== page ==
The Czech branch of the watchdog Transparency International has assessed
the openness of the nine presidential candidates as regards their campaign
financing. It gave the worst marks to current head of state, Miloš Zeman,
saying that he had not revealed details of sponsors or the nature of his
spending so far. Other candidates place high in the polls also had flaws in
their reporting but these were not so great, the report, placed on the
watchdog’s website said.
Candidates face a spending limit of 30 million crowns in the first round with another 10 billion to be spent in the second, if needed.
The police’s anti-corruption squad has recommended 18 people be charged
for large-scale tax evasion connected to diesel and gas transactions
between 2010 and 2011. The fuels were bought in Germany and Austria but the
VAT allegedly went unpaid; damages have been estimated at 1.4 billion
The news was confirmed by the spokesman for the National Centre Against Organised crime Jaroslav Ibehej.
The first stage of the Czech presidential elections is reaching its climax with voting taking place this Friday and Saturday. The nine candidates seeking to become head of state will be trying to get their final messages through in the next days and that’s likely to mean a rush to the campaign coffers where some are, apparently, more equal and open to scrutiny than others.
The General Inspectorate of the Security Services on Tuesday launched a
series of raids in Prague in connection with the alleged influencing of
criminal proceedings. The Czech News Agency said that officers from the
inspectorate, which polices the police, had carried out searches of the
premises of law firms. One was reported to be on Wenceslas Square.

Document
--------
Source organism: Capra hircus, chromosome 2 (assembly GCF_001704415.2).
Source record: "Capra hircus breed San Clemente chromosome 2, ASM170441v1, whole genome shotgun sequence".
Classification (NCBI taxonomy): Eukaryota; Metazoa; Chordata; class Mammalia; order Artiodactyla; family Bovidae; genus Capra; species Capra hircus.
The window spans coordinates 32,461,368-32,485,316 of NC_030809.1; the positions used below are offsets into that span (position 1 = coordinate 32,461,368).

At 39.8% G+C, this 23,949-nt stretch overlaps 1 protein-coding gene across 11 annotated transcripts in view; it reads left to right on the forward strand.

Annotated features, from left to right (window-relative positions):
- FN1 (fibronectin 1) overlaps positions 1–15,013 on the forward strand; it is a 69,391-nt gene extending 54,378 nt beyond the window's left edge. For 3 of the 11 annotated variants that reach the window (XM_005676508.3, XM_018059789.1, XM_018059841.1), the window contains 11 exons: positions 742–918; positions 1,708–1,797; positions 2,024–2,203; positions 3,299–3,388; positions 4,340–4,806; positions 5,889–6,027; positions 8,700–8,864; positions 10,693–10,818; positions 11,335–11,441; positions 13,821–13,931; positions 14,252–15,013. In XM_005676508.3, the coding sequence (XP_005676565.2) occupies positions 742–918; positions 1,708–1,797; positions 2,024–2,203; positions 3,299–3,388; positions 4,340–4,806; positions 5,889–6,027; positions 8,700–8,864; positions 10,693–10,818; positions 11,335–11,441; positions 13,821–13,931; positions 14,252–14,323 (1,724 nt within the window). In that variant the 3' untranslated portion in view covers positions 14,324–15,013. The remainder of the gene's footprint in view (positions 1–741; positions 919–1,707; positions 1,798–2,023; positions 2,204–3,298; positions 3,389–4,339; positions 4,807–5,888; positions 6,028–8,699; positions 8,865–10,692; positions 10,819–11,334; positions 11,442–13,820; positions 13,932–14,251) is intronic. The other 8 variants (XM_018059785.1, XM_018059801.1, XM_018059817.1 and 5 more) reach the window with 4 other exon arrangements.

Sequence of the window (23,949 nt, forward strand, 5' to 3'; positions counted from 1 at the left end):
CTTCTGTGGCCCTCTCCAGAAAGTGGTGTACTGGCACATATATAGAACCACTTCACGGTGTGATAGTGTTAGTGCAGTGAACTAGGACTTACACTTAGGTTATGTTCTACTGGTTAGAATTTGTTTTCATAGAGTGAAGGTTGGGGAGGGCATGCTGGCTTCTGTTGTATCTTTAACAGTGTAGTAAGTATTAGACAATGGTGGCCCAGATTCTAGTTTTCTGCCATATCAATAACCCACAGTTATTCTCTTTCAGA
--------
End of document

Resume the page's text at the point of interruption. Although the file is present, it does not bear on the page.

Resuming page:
The news site Novinky.cz said that several civilians and members of the security services had been arrested. Another news site, Aktuálně.cz, reported that four of those detained were police officers.
The Group of States against Corruption (GRECO) established in 1999 by the Council of Europe to monitor member states’ compliance with the organization’s anti-corruption standards, is currently holding a two-day conference in Prague. Its aim is to highlight the main trends and the lessons learned from GRECO’s Fourth Evaluation Round of the Czech Republic’s anti-corruption drive.
Lobbyist Marek Dalík has until November 6 to begin serving a five year
prison sentence, the spokeswoman for Prague's Municipal Court has
confirmed. Mr Dalík, she said, was expected at Ruzyně prison at the
latest at four pm on the 6th, a Monday.
Mr Dalík, a former close aid to ex-prime minister Mirek Topolánek, was sentenced to prison in July for soliciting a bribe over a military deal.
Prague’s Municipal Court has sent a summons to lobbyist Marek Dalík, a
former close aid to ex-prime minister Mirek Topolánek – to begin serving
his prison sentence. In July, Mr Dalík was sentenced to five years in
prison for soliciting a bribe over a military deal.
He also has to pay a four million crown fine or he would spend an additional two years behind bars. Mr Dalík could still file a complaint with the Supreme Court but the process would not delay the start of his sentence.
Corruption watchdog and good government promoter, Transparency
International, has released the results of its monitoring of Czech
political parties’ openness about their funding and spending ahead of
upcoming parliamentary elections.
Director David Ondráčka said the results broadly showed parties such as The Greens and Pirates as being the most open.
Traditional parties, such as the Social Democrats and Civic Democrats, occupied a mid-ranking position. The Realist party, the SPO party linked to president Miloš Zeman, and Freedom party scored worst.
Elections to the lower house of parliament take place on October 20 and 21.
The Office for the Protection of Competition has canceled a tender for the modernization of part of railway infrastructure in Prague for 3.5 billion crowns on the grounds that the SŽDC, the body which oversees railway infrastructure, breached the law on public tenders. The decision, which is binding, was published on the antimonopoly office's website.